Build a mentoring Culture.

How to build a proactive workforce

Building a proactive workforce is every manager’s dream as it can boost a company’s performance, but a new study has found if job satisfaction is low those ‘agents of change’ quickly lose that can-do attitude.

Researchers followed 75 workers for two years, measuring their job satisfaction levels and how proactive they were.

They found that those with high levels of job satisfaction remained proactive two years later, but those with low levels tailed off in terms of proactivity. Interestingly there was a group who had high job satisfaction but did not promote change in their organisation and still didn’t two years later.

The study by Karoline Strauss, of Warwick Business School, Mark Griffin and Sharon Parker, of University of Western Australia, and Claire Mason, of the Commonwealth Scientific and Industrial Research Organization, also looked at how adaptive workers were and discovered that the easier they adapted to change the more likely they would remain proactive over the long term.

“Proactivity is important for innovation and implementing organisational change,” said Dr Strauss, who is part of the Organisation & Human Resources Management Group at Warwick Business School.

“So it is important to sustain a proactive workforce and we have found that job satisfaction is important, not just as an instigator of proactivity, but as a force for maintaining momentum.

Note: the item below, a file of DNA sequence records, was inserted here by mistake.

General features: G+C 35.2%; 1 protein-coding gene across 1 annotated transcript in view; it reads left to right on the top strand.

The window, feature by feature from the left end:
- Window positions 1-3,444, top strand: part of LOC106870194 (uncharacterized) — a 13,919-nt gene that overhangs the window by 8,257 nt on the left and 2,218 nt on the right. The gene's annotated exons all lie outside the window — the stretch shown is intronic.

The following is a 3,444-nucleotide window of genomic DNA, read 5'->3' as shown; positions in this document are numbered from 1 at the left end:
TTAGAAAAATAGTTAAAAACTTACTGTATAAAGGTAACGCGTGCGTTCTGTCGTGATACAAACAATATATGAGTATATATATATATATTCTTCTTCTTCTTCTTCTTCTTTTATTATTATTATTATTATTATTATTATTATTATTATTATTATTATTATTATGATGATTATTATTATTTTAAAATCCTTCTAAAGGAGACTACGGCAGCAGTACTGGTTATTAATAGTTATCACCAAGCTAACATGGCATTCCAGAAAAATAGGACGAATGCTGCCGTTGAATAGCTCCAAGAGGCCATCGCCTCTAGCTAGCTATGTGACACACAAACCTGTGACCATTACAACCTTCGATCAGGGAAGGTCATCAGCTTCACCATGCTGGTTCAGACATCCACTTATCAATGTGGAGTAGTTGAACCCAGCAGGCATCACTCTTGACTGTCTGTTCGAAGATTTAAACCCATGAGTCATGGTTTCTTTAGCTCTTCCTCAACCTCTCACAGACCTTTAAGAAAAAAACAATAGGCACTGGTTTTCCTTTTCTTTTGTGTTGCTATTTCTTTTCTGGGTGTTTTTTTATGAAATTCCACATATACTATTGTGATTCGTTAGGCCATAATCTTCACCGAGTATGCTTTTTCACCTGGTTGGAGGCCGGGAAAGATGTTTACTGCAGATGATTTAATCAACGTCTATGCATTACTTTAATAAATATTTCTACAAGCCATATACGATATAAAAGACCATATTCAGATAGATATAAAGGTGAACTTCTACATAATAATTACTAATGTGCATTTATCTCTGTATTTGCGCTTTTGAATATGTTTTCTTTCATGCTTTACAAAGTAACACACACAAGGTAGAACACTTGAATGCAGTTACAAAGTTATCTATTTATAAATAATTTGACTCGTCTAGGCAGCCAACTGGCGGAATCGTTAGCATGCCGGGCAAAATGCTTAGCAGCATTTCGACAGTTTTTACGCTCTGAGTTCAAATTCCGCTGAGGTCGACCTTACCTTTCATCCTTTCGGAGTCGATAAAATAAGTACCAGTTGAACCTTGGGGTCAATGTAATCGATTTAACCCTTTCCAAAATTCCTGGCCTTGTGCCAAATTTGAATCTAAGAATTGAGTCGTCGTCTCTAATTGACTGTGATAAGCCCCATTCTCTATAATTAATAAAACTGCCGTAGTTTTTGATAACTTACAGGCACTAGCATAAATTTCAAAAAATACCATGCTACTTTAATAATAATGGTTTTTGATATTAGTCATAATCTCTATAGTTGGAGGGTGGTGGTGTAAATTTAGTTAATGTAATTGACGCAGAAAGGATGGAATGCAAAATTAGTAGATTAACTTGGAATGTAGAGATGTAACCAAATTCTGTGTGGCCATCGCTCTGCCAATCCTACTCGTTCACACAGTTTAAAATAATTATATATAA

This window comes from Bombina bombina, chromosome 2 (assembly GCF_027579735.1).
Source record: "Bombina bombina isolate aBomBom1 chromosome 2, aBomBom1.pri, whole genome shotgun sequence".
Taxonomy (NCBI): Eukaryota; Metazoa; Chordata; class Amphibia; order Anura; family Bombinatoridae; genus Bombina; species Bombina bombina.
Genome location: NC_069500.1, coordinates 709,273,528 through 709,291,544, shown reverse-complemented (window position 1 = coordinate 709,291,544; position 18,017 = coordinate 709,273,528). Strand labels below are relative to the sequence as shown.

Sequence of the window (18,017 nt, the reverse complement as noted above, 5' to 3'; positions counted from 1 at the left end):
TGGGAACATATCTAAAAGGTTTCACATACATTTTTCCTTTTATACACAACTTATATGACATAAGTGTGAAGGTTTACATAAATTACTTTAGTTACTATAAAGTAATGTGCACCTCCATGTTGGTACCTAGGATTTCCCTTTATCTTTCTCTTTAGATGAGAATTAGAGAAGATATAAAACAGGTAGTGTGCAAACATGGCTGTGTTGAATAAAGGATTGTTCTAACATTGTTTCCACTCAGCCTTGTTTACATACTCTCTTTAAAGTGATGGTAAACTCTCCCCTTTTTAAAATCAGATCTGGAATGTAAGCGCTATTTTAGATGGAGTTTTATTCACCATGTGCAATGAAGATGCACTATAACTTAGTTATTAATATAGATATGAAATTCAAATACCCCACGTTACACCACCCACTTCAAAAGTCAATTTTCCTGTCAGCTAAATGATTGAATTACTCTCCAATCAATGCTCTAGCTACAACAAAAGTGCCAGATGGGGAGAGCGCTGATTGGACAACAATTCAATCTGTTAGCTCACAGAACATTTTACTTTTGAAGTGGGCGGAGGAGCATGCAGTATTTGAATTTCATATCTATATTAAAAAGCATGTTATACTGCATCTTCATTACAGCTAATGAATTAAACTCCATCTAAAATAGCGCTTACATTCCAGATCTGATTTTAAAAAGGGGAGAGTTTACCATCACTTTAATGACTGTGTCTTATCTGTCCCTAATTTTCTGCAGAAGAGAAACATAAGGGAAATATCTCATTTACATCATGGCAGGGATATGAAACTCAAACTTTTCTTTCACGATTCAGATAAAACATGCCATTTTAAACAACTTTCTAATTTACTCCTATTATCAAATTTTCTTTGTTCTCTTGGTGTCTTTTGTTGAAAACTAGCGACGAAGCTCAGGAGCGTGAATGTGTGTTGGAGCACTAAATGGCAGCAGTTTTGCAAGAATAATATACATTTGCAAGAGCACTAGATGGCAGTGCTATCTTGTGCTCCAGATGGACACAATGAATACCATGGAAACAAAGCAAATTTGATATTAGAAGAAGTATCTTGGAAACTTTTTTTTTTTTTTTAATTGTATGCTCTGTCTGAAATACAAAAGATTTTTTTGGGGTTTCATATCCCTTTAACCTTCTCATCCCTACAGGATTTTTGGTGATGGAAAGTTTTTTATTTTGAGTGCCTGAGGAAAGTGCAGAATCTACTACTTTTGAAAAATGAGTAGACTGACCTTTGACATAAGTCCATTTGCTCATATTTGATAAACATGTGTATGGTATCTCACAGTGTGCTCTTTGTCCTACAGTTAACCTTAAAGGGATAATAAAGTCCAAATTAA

“There has been research showing that job satisfaction leads to a more compliant workforce, and we did find that highly satisfied employees who had not tried to promote change at work were unlikely to do so in the future. But we also found that those with high levels of job satisfaction who were proactive maintained that over two years.

“Low levels of job satisfaction may motivate high levels of proactive behaviour in the short term as workers looked to change things to become more satisfied, but this is not sustained over the long term. Our findings suggest that these workers will either succeed in changing their environment at work and so no longer see the need to seek change, or fail, become frustrated and not persevere with their proactive behaviour.”

Management research has found that effective change in an organisation requires proactivity among the workforce to be maintained over a long period. As well as job satisfaction the study on an Australian healthcare organisation, entitled Building and sustaining proactive behaviors: the role of adaptivity and job satsifaction and published in the Journal of Business and Psychology, discovered adaptability was also an important factor.

“If employees do not adapt to change, they are consequently unlikely to support proactivity,” said Dr Strauss. “This research found a significant positive link between a worker’s adaptivity and proactivity.

“Those who fail to adapt to change seem to be less likely to initiate change in the future as they may see change as threatening and may lose confidence in their own ability to be proactive. Irrespective of their past proactivity we found that employees’ proactivity may decrease if they fail to adapt to change and that may impact on a company’s performance and profitability.”

Dr Karoline Strauss also teaches Organisational Behaviour on the Warwick MBA by full-time studyWarwick Executive MBAWarwick MBA by distance learning and Global Energy MBA. She also teaches Management, Organisation and Society on Warwick Business School’s Undergraduate courses.

Source: Warwick Business School